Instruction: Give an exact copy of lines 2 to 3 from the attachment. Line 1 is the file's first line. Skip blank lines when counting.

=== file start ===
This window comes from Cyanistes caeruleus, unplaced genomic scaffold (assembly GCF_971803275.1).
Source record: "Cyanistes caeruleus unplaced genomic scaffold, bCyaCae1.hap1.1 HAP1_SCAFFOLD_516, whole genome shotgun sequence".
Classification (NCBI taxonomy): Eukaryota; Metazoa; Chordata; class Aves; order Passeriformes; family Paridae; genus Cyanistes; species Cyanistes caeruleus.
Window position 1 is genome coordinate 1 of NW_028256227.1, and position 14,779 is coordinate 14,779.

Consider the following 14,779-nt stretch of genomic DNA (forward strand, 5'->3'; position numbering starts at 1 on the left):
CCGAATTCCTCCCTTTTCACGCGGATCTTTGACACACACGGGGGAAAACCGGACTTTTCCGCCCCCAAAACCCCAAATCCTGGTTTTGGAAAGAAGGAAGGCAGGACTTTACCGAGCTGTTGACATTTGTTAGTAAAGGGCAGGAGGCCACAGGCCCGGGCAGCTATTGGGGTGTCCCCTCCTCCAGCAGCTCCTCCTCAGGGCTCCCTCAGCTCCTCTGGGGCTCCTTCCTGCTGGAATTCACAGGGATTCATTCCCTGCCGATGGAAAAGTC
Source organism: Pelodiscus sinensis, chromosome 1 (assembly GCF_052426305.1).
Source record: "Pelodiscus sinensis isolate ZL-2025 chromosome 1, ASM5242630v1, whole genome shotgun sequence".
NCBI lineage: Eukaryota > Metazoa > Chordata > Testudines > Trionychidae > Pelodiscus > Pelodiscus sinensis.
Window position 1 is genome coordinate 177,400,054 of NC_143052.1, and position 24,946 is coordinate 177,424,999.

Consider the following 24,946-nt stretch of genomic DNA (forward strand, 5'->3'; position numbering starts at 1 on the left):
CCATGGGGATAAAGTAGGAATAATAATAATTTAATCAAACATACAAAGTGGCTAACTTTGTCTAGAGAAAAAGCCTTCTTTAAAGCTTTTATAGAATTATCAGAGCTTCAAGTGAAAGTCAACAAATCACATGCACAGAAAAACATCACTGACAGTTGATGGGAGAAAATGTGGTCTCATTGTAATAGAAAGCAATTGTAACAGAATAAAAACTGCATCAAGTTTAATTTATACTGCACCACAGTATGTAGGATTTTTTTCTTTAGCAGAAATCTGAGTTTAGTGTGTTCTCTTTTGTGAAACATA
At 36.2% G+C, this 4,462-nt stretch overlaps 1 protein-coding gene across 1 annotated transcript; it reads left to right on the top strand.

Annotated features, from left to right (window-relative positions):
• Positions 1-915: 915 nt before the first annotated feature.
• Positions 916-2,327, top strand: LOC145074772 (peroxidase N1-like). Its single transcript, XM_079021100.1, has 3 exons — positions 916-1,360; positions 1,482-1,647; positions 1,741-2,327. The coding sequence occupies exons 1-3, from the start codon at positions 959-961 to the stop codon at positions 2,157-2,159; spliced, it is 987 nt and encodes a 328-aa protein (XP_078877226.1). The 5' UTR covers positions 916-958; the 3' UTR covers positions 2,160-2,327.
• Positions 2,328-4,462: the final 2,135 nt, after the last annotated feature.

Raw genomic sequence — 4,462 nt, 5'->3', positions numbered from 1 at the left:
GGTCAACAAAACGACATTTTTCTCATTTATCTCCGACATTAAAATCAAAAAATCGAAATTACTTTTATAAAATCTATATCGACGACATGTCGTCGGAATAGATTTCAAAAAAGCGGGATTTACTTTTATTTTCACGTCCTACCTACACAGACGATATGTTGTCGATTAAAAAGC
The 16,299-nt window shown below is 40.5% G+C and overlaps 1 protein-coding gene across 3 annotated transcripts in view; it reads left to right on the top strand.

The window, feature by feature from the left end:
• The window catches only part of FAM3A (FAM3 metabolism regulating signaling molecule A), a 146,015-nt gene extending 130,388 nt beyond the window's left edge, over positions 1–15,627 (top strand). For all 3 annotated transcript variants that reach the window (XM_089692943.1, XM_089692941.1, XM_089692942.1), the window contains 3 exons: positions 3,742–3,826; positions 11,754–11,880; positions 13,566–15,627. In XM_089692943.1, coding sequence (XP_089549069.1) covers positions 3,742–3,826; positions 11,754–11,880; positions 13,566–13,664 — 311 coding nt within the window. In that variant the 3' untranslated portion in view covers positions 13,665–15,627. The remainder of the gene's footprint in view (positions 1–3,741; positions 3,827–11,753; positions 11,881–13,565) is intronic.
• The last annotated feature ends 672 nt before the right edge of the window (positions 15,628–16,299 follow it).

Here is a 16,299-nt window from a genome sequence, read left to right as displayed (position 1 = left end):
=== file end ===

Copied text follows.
Source record: "Cyanistes caeruleus unplaced genomic scaffold, bCyaCae1.hap1.1 HAP1_SCAFFOLD_516, whole genome shotgun sequence".
Classification (NCBI taxonomy): Eukaryota; Metazoa; Chordata; class Aves; order Passeriformes; family Paridae; genus Cyanistes; species Cyanistes caeruleus.